Top of Page
Fort Mose: Colonial America's Black Fortress
of Freedom, Kathleen Deagan & Darcie MacMahon, University
of Florida Press/Florida Museum of Natural History, Gainesville,
1995. 54 pp. Plates, index.
Jeanne A. Ward, Applied Archaeology and History Associates,
This volume presents the story of the many
freed and escaped blacks that inhabited a small, Spanish-sanctioned,
outpost north of St. Augustine more than 250 years ago. Very detailed
historic research is combined with the results of test excavations
at the site of the second Fort Mose. The volume is lavishly illustrated
and written for a general audience.
As the presentation of a traveling museum
exhibit in text form, the volume is divided into many short sections,
each detailing particular aspects of the history of African-Americans
in the Spanish colonies. The book begins with sections detailing
the period prior to the establishment of the fort. These sections
include: "Spanish Sanctuary," "African Origins,"
"Africa and Iberia: Precedents of American Slavery,"
"Slavery in Iberia After the Moors," "Coming to
America: Africans in the Early Spanish Colonies," "Slaves
of Disease: Victims of Health," "Black Explorers and
Conquistadors," "Palenques and Cimarrones: Black and
Red Resistance on the Spanish Frontier," "A New Social
Order," "African People in the Colonial Southeast,"
"Neighbors to the North: The Black Community in South Carolina,"
and "'Giving Liberty to All.'" Through the extensive
use of historic records, including numerous illustrations and
paintings from the period, and photographs of appropriate items
from museum collections, these initial sections depict the active
and vital role played by African-Americans in the early history
of Spain and the Spanish colonies.
The volume then moves on to the history
of the establishment of Fort Mose. In "The Establishment
of Mose: A Fortress of Freedom" we learn that there were
two Fort Moses. The first fort was established in late 1738 after
more than 100 African fugitives reach St. Augustine. This fort
and an adjacent community, Gracia Real de Santa Teresa de Mose,
were built about two miles north of St. Augustine. As word of
Fort Mose spread it came to represent freedom to the more than
40,000 slaves in South Carolina and the Spanish were blamed for
the Stono Rebellion of 1739. For the Spanish, the fort represented
a vital defense as the fugitives there knew the region well and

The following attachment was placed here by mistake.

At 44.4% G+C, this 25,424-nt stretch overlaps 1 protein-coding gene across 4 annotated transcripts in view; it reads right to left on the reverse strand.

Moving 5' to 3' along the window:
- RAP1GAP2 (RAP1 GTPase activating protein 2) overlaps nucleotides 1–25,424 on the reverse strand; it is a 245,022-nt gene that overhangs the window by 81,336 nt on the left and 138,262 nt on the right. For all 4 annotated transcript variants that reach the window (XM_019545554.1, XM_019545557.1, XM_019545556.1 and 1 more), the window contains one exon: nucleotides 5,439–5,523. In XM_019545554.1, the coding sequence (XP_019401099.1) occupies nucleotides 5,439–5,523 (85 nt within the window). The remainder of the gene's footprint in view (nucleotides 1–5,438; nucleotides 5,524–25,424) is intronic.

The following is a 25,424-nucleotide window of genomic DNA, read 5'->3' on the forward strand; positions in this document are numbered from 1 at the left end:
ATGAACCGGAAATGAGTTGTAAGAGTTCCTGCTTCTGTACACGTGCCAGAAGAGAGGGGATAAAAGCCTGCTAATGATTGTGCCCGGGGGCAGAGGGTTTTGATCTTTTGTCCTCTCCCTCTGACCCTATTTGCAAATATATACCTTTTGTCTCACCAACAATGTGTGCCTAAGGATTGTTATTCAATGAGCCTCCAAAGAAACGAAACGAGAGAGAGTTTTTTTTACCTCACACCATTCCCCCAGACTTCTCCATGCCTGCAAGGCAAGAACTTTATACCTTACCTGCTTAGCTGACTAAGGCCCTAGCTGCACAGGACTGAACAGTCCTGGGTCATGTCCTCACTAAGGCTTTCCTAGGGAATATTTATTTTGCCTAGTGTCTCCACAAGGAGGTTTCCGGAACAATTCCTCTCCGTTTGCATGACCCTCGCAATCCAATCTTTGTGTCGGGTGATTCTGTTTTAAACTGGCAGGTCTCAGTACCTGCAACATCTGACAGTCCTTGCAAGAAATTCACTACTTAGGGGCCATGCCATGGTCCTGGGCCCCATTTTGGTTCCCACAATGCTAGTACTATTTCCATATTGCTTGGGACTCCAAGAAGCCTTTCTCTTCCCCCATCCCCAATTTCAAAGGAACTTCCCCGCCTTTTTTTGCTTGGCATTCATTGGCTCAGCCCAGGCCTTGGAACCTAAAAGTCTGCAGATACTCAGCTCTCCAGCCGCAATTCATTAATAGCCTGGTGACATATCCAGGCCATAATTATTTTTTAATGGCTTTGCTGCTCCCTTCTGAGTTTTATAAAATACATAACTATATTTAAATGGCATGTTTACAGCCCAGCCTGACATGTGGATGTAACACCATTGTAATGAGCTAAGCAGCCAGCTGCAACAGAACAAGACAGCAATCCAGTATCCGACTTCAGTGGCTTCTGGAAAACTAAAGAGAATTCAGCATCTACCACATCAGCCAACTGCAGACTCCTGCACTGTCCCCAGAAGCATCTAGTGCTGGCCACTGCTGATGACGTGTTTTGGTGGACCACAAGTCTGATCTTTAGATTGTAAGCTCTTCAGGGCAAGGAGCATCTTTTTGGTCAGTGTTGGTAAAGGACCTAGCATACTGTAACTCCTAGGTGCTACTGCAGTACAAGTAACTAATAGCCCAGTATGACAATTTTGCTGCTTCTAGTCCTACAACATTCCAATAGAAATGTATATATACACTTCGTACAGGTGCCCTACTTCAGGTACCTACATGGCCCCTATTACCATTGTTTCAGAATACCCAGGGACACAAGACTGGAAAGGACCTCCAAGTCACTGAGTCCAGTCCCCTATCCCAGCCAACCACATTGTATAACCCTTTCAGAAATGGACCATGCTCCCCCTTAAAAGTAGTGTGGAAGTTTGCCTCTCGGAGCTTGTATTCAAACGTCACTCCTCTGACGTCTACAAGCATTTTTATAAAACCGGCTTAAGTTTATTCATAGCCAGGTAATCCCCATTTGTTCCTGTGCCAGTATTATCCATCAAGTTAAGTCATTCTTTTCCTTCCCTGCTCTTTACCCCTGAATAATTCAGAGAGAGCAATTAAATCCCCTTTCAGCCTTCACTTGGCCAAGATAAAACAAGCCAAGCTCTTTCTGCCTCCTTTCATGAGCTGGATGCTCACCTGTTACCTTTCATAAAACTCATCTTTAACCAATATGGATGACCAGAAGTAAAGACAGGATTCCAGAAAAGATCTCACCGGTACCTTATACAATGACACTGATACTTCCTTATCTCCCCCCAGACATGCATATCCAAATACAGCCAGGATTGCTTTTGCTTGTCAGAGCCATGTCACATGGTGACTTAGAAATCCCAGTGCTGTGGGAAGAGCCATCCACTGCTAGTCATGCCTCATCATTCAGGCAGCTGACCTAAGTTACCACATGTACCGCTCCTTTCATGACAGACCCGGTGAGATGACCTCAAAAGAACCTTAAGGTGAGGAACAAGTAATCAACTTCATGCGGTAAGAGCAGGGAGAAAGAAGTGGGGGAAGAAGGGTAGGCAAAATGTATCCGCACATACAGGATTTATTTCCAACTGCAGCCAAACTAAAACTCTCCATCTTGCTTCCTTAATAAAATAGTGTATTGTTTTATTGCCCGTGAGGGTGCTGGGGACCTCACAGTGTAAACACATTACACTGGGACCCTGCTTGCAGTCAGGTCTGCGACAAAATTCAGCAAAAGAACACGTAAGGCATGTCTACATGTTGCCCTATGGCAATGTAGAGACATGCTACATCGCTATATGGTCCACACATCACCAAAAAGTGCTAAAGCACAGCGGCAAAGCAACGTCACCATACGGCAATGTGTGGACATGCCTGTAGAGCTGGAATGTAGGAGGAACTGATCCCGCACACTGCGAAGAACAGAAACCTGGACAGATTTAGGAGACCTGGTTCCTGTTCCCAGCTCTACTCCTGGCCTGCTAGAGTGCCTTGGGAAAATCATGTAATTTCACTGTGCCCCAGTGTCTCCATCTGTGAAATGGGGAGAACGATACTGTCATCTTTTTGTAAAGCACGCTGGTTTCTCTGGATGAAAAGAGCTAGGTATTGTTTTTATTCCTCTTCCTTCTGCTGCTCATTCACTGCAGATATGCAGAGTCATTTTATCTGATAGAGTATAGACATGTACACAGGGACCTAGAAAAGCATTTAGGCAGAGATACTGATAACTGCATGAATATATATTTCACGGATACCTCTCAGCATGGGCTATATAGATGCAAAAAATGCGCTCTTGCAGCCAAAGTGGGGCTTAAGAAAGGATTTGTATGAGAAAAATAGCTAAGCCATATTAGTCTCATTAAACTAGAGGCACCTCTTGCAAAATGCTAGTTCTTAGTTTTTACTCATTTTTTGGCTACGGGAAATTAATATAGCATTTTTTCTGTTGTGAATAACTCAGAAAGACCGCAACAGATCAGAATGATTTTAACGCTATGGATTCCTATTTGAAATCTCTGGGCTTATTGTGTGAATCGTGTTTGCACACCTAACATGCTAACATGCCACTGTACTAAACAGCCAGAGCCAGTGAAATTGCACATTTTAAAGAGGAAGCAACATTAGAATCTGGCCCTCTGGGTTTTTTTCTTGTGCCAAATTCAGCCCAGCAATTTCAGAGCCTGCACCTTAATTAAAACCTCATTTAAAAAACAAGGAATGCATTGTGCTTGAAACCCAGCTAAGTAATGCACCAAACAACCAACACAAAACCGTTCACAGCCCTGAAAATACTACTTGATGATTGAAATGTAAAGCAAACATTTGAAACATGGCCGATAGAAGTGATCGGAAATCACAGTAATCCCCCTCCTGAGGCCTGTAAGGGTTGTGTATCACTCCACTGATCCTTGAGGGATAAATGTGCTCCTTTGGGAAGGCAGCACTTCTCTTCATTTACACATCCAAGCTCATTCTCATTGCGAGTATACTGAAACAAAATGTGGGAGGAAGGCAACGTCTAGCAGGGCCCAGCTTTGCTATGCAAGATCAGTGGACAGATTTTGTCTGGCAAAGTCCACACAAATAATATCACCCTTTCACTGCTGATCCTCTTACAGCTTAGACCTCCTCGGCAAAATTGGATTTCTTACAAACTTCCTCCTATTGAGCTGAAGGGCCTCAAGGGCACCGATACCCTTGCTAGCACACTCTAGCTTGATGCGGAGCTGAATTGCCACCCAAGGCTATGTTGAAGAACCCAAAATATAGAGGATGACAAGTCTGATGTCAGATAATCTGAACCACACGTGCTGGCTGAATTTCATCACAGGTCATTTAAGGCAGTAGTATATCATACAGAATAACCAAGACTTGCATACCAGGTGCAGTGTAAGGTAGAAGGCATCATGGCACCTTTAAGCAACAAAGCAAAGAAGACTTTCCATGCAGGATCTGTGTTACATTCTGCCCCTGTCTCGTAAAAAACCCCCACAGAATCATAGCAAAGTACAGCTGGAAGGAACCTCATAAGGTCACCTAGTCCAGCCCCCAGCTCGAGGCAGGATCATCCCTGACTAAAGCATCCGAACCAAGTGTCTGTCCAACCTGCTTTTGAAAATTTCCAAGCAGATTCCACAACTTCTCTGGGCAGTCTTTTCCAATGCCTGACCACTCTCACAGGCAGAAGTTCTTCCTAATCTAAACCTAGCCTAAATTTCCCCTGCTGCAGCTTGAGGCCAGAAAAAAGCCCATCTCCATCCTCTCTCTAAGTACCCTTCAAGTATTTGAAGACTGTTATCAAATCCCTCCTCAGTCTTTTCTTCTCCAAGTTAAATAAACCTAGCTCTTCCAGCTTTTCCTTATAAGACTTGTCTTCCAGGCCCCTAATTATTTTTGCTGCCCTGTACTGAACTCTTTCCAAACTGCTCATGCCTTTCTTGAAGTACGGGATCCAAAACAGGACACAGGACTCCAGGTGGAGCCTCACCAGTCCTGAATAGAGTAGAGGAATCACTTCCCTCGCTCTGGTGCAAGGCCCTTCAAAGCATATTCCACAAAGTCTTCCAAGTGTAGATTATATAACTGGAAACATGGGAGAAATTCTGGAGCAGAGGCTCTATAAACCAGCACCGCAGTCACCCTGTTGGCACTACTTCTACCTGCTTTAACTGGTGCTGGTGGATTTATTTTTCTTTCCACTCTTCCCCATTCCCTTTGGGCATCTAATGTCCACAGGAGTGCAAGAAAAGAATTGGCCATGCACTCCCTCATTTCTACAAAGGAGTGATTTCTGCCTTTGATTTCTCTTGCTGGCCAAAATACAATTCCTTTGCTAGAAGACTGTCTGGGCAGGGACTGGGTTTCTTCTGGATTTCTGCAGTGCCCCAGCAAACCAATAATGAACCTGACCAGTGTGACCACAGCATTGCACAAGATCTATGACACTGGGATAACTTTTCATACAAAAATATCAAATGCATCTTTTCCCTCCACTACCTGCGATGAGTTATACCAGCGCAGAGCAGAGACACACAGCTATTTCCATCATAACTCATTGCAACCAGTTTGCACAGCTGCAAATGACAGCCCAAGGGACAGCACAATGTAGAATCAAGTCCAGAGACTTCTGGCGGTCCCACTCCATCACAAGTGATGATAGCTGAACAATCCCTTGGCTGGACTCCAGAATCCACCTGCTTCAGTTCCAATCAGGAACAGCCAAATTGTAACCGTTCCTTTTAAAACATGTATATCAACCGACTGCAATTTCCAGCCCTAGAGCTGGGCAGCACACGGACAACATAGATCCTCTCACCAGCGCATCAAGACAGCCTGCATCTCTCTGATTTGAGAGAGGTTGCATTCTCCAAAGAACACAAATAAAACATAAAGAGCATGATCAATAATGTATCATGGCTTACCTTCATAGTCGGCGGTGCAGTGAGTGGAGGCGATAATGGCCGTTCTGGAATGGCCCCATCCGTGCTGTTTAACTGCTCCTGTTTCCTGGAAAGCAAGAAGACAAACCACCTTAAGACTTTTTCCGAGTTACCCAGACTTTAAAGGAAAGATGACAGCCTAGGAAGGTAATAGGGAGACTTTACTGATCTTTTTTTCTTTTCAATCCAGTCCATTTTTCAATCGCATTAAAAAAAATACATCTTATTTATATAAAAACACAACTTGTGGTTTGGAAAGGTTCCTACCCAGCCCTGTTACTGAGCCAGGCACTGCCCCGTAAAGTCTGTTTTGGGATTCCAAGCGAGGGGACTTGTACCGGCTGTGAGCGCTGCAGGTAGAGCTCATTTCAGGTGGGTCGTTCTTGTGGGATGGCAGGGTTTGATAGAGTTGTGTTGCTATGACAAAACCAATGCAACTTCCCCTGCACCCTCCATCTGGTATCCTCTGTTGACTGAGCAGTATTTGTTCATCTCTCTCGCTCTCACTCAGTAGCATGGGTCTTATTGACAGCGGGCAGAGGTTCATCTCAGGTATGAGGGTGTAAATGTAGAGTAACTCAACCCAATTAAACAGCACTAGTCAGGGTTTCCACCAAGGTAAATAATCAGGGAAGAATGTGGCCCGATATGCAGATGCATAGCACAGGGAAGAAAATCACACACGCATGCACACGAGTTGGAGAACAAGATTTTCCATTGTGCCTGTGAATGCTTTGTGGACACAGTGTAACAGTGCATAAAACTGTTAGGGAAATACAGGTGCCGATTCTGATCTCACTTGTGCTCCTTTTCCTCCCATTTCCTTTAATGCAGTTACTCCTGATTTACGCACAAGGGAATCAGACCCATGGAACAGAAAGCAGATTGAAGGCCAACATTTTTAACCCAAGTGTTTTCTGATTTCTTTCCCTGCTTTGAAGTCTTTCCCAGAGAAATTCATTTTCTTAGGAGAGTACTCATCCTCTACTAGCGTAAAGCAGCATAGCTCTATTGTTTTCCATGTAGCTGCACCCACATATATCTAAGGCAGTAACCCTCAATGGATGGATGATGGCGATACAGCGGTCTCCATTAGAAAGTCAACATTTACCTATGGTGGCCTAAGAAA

would fight to the death if invaded from the north.
The first Fort Mose was destroyed in 1740
when English forces attacked St. Augustine. In Urban Interlude,
1740 - 1752 we learn that all of the inhabitants reached the safety
of the city where they resided for the next twelve years. "Fort
Mose Resurrected" presents the rebuilding of the town and
fort in a slightly different location in 1752. The former residents,
by then used to the city, reluctantly moved back This section
includes extensive records and maps of this second fort as well
as artifacts from recent archaeological excavation there.
Again, based primarily on documentary sources
but augmented by archaeological data, descriptions of the lives
of the residents of Fort Mose are explored in sections concerning
"Black Militia in the Spanish Colonies," "Life
at Mose: A Cultural Crossroad," "Home and Family,"
"The Mose Family Tree," "Daily Bread," "African
Cowboys on the Spanish Frontier," and "Catholic Converts."
In the section titled "Abandonment and Decline" we learn
that this second fort was occupied for eleven years. Fort Mose
was abandoned in 1763 when Florida became an English colony.
The Search for a Lost Fort describes the
methods used to locate the first Fort Mose (now underwater in
a marsh) and to locate and investigate the second Fort Mose (now
an island). The actual excavations themselves were confined to
a number of small trenches placed to identify potential structural
components of the fort. Because the fort is not in any immediate
danger, this limited excavation was adequate to answer the immediate
questions of location and date as well as providing other information
concerning lifeways and subsistence activities.
Several sections address the methods by
which the Fort was documented. "A Thin Slice of Time"
interprets the site's stratigraphy. "Reconstructing the Food
of the Past" explains floral and faunal analysis, and food
preparation. "Bits and Pieces of History" presents photographs
of some of the artifacts, conservation techniques, and the final
The volume presents a lively, detailed,
positive interpretation of the lives of Africans in the Spanish
Colonies. It is very well-suited to a general audience, but also
presents information of interest to a professional reader.
Smashing Pots: Feats of Clay from Africa,
Nigel Barley, British Museum Press (distributed in the U.S. by
the Smithsonian Institution Press), London, 1994. 168 pp. Plates,
foreword, notes, bibliography, index.
John P. McCarthy Greenhorne & O'Mara,
Inc. Greenbelt, MD
This is a volume of interest to any archaeologist
who has even a passing interest in Colonoware or indigenous ceramic
traditons. Barley, Assistant Keeper (Curator) in the Department
of Ethnography at the British Museum, has produced a survey of
the role of pottery in traditional and modern Africa, the technologies
used in its production, and the aesthetic effects it achieves.
This is a very well illustrated volume (125
plates), and the accompanying text is well-researched and substantive.